Through a population-based, cross-sectional study, 6497 Tehran citizens were sampled. All participants had complete eye examinations and an interview regarding demographic and socioeconomic status variables, past medical and eye history, and their previous and last eye care visits.
Among those sampled, 4565 people participated in the study (response rate of 70.3%). Among these participants, 34.7 % had never visited an ophthalmologist or optometrist (95% confidence interval [CI]: 32.4 to 36.9) and 43.2% had not seen an eye care provider in the last 5 years. Multivariate logistic regression revealed that men (OR = 1.30), younger participants (each year increase in age: OR = 0.98) and the less educated (each year increase in education: OR = 0.93) were more likely, and the visually impaired were less likely (OR = 0.41) to have neglected eye care.
A large proportion of the population, including those in the high risk group who require eye care, has never utilized any eye care service. These data suggest that efforts have to be made to better understand the causes and to optimize the utilization of the available eye care services in the population.
PMCID: PMC1382253  PMID: 16423308
3.  Evaluation of the prophylactic use of mitomycin-C to inhibit haze formation after photorefractive keratectomy in high myopia: a prospective clinical study 
BMC Ophthalmology  2004;4:12.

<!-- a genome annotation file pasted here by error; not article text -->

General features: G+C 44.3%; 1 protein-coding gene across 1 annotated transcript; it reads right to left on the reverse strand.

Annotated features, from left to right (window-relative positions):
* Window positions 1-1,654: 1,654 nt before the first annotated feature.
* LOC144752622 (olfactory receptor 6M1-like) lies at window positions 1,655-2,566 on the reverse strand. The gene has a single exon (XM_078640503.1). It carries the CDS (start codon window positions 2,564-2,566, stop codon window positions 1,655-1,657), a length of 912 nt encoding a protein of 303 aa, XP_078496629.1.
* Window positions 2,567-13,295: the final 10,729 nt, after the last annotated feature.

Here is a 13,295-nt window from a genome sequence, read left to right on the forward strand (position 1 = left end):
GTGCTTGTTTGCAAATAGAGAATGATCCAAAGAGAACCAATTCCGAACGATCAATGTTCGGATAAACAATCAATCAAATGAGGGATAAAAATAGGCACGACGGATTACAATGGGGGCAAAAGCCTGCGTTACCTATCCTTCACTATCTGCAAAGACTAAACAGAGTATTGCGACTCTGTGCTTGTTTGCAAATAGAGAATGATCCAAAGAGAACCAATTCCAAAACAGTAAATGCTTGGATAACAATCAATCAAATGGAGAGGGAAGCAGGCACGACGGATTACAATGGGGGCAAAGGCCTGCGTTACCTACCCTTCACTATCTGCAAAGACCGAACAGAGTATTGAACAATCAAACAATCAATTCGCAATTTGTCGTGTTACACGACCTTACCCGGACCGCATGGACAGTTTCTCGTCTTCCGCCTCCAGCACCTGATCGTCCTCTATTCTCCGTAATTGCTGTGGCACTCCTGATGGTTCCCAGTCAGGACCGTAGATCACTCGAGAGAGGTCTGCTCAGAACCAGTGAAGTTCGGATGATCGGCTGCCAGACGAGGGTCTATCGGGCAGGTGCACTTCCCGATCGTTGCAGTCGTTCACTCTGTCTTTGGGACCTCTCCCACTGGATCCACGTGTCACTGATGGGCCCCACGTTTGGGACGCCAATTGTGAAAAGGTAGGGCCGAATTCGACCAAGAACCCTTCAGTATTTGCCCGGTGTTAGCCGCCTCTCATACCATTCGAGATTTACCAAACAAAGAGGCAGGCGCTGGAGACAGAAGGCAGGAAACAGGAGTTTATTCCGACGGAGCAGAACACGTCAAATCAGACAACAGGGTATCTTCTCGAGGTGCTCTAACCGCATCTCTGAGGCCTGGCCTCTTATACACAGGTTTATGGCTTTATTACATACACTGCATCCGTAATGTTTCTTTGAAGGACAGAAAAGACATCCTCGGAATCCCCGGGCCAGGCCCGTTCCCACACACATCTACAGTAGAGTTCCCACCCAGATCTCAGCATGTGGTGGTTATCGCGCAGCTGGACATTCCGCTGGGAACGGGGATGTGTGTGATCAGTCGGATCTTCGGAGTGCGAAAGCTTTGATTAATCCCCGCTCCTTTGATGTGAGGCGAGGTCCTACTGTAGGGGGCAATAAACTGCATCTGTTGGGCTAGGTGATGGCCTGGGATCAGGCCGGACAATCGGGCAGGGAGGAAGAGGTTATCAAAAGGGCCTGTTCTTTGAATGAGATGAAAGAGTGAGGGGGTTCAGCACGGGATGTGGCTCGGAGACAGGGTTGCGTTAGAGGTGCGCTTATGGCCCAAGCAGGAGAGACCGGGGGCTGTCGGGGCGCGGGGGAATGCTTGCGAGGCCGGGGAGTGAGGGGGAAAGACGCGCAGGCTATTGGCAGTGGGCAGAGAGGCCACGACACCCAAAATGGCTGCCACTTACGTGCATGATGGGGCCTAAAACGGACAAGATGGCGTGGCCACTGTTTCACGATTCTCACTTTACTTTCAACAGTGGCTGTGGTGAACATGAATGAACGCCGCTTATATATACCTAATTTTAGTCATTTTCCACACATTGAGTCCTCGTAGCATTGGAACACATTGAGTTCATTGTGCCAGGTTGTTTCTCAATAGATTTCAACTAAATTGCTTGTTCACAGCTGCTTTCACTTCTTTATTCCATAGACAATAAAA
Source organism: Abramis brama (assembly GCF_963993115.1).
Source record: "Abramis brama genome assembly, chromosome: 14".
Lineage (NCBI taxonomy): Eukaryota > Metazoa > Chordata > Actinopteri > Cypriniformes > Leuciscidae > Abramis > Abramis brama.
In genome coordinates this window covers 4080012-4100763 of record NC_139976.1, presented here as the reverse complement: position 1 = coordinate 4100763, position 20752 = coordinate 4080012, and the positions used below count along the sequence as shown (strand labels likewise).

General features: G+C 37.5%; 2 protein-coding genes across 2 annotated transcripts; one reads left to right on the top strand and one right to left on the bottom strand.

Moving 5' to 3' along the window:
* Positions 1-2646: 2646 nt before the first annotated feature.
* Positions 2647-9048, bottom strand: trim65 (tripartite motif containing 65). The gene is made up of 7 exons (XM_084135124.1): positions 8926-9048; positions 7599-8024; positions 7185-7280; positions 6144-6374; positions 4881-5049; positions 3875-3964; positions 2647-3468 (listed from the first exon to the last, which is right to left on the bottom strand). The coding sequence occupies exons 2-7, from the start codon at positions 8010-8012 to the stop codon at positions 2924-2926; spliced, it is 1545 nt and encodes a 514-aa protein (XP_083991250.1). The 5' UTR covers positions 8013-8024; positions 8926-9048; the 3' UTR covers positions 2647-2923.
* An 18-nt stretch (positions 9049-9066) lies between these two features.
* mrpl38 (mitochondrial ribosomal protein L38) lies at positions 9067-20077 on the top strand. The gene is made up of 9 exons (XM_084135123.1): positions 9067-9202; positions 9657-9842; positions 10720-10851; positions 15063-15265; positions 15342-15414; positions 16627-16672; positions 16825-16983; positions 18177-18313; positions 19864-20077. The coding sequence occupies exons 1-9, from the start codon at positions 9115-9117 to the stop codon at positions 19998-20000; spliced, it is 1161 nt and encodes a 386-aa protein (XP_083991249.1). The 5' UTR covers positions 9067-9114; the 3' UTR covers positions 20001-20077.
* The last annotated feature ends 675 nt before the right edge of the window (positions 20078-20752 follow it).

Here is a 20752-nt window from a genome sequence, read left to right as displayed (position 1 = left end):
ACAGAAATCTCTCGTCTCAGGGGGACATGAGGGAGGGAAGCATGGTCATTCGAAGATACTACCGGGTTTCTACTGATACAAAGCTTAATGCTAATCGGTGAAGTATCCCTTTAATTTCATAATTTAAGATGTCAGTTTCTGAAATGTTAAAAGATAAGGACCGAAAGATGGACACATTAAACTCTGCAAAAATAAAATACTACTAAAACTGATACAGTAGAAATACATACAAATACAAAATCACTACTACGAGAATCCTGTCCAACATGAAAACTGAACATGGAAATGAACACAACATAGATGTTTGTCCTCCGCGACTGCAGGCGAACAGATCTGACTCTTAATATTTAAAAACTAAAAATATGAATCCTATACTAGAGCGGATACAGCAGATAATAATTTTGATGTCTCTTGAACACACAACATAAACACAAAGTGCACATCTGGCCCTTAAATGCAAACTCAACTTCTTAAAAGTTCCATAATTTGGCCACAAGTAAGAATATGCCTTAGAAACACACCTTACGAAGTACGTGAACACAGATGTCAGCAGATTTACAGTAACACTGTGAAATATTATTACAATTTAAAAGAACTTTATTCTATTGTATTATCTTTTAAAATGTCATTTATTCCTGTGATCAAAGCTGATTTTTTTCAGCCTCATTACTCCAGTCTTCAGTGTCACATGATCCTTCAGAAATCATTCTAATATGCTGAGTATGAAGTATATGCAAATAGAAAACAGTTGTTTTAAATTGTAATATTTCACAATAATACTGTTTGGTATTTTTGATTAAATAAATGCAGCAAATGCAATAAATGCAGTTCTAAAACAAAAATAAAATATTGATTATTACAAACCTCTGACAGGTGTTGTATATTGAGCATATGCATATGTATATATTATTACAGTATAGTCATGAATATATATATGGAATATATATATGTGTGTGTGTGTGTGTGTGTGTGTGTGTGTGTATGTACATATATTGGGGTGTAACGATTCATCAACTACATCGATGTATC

To study the effect of prophylactic application of mitomycin-C on haze formation in photorefractive keratectomy (PRK) for high myopia.
Fifty-four eyes of 28 myopic patients were enrolled in this prospective study. All eyes were operated by PRK followed by 0.02% mitomycin-C application for two minutes and washed with 20 ml normal saline afterwards. All eyes were examined thoroughly on the first 7 days and one month after surgery; 48 eyes (88.9%) at 3 and 6 months postoperatively. Hanna grading (in the scale of 0 to 4+) was used for assessment of corneal haze.
The mean spherical equivalent refraction (SE) was -7.08 diopters (D) ± 1.11 (SD) preoperatively. Six months after surgery, 37 eyes (77.1%) achieved an uncorrected visual acuity (UCVA) of 20/20 or better, all eyes had a UCVA of 20/40 or better and 45 (93.7%) eyes had an SE within ± 1.00D. One month postoperatively, 2 eyes (3.7%) had grade 0.5+ of haze, while at 3 and 6 months after surgery no visited eye had haze at all. All eyes had a best corrected visual acuity (BCVA) of 20/40 or better and there were no lost lines in BCVA by 6 months after surgery. In spatial frequencies of 6 and 12 cycles per degree contrast sensitivity had decreased immediately after PRK and it had increased 1.5 lines by the 6th postoperative month compared to the preoperative data.